The Role of Government Reform in the Continuing Convergence of Governance Between Not-for-profit Boards and For-profit Boards
The convergence of governance of not-for-profit boards towards the modes of governance more typically seen in for-profit boards continues to gather pace as part of a broader, although not entirely consistent, pattern of convergence of corporate governance globally.
Whilst this convergence reflects a range of expectations or demands imposed, either directly or indirectly, by various stakeholders of not-for-profit organisations, government, as the only common stakeholder across the whole of the not-for-profit sector, has played an increasingly pivotal role in this process and in particular, a multitude of government reforms have been at the centre of this on-going convergence. This convergence has been especially influenced by the cumulative effect of three primary reforms: government reform to create or accentuate competition, direct government or regulatory decree and thirdly, government reforms which have had indirect impact through the enlargement of express personal liability of boards, both not-for-profit and for-profit alike.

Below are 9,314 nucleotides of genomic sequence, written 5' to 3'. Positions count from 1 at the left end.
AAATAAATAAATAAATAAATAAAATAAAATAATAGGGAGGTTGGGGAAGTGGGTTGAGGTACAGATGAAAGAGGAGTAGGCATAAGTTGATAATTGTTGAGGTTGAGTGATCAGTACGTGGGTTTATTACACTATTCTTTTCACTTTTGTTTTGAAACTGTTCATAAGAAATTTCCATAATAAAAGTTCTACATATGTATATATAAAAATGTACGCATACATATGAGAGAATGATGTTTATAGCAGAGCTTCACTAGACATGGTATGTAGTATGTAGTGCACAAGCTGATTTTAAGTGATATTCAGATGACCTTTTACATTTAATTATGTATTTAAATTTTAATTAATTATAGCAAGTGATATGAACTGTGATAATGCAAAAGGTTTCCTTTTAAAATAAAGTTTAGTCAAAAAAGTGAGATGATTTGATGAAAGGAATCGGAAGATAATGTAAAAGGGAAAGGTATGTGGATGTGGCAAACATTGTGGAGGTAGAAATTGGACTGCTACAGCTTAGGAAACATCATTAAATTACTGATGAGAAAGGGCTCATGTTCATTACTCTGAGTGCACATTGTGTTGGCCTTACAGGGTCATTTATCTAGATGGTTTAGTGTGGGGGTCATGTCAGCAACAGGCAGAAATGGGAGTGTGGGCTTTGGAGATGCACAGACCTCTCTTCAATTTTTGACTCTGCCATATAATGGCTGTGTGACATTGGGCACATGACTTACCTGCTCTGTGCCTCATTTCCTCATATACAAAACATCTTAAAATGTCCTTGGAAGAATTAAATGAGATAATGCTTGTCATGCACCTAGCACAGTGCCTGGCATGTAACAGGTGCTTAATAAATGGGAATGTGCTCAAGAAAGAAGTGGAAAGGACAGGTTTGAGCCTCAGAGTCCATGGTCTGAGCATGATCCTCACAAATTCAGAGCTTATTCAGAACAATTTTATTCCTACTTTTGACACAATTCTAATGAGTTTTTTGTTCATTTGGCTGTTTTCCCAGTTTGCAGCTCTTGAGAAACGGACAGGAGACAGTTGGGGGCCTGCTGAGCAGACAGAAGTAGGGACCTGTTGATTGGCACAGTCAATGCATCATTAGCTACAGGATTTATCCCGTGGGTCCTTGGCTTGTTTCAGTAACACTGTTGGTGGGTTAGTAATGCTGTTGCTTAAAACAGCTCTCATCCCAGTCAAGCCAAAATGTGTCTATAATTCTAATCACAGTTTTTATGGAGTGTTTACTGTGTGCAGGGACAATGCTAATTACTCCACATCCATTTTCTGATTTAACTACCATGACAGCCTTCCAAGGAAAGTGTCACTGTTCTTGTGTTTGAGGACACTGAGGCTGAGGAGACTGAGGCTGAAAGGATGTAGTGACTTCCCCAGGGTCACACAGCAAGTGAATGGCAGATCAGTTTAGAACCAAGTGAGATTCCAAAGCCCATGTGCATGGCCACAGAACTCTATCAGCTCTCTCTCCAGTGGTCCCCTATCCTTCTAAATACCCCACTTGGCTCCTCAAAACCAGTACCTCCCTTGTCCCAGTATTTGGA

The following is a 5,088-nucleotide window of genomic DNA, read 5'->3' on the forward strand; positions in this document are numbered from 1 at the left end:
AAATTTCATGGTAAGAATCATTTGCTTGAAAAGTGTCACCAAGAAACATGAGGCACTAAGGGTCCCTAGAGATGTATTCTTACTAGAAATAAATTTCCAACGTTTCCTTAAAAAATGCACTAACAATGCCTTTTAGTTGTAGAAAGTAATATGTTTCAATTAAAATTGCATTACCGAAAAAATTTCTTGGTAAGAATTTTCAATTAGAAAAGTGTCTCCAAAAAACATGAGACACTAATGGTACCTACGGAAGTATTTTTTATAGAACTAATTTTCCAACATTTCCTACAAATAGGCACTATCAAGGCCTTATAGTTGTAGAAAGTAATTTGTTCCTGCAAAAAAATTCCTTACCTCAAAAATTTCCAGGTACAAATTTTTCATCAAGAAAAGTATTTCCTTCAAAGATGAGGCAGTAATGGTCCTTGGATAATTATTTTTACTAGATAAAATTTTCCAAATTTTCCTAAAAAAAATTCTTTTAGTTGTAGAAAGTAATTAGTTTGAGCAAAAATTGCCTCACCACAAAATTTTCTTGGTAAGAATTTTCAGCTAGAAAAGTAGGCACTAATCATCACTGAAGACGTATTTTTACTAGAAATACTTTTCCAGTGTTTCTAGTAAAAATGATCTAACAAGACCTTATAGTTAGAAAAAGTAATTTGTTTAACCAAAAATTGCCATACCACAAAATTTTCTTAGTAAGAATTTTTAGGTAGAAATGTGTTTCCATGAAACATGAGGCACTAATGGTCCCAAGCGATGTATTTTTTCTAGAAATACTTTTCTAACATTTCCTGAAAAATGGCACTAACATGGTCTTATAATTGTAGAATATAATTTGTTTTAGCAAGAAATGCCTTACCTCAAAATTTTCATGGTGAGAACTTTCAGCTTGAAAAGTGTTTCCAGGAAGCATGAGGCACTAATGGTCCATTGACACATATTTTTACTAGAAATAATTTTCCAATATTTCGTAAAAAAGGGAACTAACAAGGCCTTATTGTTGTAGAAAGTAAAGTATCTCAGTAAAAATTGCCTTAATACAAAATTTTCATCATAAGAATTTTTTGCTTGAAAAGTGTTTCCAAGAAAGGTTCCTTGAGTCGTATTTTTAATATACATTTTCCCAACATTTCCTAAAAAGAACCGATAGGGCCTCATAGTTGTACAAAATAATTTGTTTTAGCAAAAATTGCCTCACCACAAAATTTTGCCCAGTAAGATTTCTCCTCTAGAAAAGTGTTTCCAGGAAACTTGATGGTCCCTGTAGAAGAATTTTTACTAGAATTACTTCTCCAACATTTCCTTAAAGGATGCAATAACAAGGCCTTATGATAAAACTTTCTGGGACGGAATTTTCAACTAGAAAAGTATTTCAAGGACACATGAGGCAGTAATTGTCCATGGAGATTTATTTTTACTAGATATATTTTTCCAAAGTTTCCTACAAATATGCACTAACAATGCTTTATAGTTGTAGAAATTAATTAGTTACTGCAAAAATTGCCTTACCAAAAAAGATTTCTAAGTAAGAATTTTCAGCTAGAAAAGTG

For government, the not-for-profit sector in Australia has for many years been vital to the delivery of significant services to the broader community. As such, in the last few years the not-for-profit sector has also become intrinsically, and in some cases unwillingly, involved in sundry government reforms. The level of government reform in areas where many not-for-profit organisations operate, such as health, aged care, disability and community-housing, has been substantial. The threshold moment, appears to be the publication of the Productivity Commission’s report, The Contribution of the Not-for Profit Sector, in 2010, after which there has been significant reform activity.